Friday, October 30, 2009


Title: F.A.Q. - Frequently Asked Questions About Techniques Used for Construction & Painting Aircraft
Author: JM. Villalba
Publisher: Andrea Press

Thanks to a loan from David Knights, Kentucky Law Pirate and master modeler, I was recently able to check o
ut Andrea Press's new book on aircraft modeling. Much like its predecessors in the FAQ series, it is a visually stunning pictorial of in-progress modeling photos in an attempt to demonstrate modeling techniques. Text is limited to a an introductory paragraph and photo captions. The final few pages of the book are a gallery of Mr. Villalba's work. All scales are illustrated, but most of the techniques are applied to larger scale models. In addition, this book is in the so called "Spanish School" of painting and over-weathering, of which I'm not a fan. Clearly Mr. Villalba is a great modeler, but this isn't really a great modeling book. Sure, it provides inspiration, but it does little to instruct the modeler on how to achieve results similar to those of Mr. Villalba. Quite honestly I picked up very few tips in this book that will help me in my modeling. The pictures are nice, but they don't teach me anything. The captions are well keyed to the photos, but there just isn't enough text to really explain how to achieve what has been done in the photo. Maybe I'm old fashioned but I buy books for text, not just pretty pictures. On the whole I found the book hollow, and a perfect example of form over substance.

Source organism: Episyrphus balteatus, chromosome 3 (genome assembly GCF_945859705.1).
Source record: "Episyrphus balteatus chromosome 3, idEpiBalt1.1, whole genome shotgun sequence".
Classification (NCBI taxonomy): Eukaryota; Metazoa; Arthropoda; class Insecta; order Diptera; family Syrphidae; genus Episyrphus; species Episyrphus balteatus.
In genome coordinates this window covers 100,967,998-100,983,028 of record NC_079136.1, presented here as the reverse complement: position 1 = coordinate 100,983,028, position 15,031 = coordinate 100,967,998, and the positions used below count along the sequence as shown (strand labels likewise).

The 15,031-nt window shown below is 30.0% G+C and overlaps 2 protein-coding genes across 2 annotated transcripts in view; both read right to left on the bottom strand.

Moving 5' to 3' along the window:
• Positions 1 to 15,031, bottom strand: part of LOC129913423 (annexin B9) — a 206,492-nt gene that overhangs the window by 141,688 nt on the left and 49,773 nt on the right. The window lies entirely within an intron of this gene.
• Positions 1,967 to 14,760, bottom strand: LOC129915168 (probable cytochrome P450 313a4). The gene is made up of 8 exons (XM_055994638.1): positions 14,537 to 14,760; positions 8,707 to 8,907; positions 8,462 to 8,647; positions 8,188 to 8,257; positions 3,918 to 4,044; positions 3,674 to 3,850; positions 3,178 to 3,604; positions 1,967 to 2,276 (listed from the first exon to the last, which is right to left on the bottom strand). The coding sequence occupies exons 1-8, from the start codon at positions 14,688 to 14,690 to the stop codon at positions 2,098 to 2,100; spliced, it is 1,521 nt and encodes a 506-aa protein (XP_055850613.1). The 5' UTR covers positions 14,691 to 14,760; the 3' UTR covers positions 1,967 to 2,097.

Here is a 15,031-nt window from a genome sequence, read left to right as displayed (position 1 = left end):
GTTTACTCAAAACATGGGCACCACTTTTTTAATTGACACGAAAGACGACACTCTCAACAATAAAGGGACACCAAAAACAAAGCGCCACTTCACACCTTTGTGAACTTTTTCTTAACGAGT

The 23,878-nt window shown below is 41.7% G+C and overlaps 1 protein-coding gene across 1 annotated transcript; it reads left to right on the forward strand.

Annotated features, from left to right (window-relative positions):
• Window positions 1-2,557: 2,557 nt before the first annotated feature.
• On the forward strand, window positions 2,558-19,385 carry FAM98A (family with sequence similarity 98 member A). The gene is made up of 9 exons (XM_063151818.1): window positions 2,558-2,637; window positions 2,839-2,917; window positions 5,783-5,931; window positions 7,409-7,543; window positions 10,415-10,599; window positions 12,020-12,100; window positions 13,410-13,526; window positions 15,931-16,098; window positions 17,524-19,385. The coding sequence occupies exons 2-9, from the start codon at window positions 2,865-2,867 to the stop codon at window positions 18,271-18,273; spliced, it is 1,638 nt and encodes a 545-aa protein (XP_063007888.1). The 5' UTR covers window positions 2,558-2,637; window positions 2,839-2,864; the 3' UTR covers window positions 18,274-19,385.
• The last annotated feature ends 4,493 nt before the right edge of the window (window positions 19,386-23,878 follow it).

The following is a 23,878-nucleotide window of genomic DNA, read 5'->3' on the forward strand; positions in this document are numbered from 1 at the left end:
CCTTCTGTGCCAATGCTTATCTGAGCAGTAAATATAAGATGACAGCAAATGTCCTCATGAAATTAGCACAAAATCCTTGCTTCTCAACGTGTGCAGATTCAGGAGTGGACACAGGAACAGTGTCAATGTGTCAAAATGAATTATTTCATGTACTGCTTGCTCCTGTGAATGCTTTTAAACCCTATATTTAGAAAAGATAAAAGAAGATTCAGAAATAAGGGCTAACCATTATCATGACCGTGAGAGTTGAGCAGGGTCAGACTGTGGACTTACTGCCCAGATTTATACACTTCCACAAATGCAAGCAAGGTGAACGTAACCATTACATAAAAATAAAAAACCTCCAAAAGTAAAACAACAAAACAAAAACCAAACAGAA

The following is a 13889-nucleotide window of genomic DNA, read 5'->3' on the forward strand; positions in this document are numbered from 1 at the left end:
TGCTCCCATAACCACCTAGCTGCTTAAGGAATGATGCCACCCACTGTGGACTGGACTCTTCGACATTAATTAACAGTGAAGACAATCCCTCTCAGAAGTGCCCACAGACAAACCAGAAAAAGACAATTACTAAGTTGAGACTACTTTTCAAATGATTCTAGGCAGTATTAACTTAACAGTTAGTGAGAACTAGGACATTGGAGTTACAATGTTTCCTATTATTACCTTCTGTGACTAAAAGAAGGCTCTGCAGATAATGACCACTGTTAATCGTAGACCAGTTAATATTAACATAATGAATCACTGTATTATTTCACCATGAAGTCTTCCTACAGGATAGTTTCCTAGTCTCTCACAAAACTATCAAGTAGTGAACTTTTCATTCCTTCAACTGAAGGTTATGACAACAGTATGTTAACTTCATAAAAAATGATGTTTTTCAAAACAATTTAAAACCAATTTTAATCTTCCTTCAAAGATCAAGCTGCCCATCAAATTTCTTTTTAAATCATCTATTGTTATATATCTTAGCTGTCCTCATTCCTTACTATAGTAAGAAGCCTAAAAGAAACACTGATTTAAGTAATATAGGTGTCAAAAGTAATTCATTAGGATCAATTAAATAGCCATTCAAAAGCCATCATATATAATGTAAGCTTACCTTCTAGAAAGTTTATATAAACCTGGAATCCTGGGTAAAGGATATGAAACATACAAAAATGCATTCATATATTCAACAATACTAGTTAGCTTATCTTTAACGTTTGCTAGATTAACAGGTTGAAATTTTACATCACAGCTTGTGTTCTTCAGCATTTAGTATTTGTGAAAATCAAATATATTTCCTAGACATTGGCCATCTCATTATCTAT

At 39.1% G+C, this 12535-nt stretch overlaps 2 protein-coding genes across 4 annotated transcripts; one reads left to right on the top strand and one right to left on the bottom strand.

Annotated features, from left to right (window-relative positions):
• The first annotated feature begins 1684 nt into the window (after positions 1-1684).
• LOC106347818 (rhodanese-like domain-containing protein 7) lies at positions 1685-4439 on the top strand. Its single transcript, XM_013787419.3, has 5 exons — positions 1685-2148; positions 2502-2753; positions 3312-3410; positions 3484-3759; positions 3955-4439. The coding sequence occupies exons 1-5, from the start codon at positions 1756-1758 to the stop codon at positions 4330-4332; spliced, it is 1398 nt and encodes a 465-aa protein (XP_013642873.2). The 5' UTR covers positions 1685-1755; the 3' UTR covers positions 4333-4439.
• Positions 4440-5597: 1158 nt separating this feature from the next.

1 comment:

David M. Knights said...

As we discussed, I agree with your assessment. My big complaint as a 72nd scale modeler is that almost all the techniques were demonstrated on 48 and 32 scale aircraft models. The "spanish scool look" doesn't really offend me, but it does tend to look cartoonish sometimes. Given how important airbrushing is to achieving some of the results shown in the book, I was surprised at how little discussion of the airbrush techniques there was.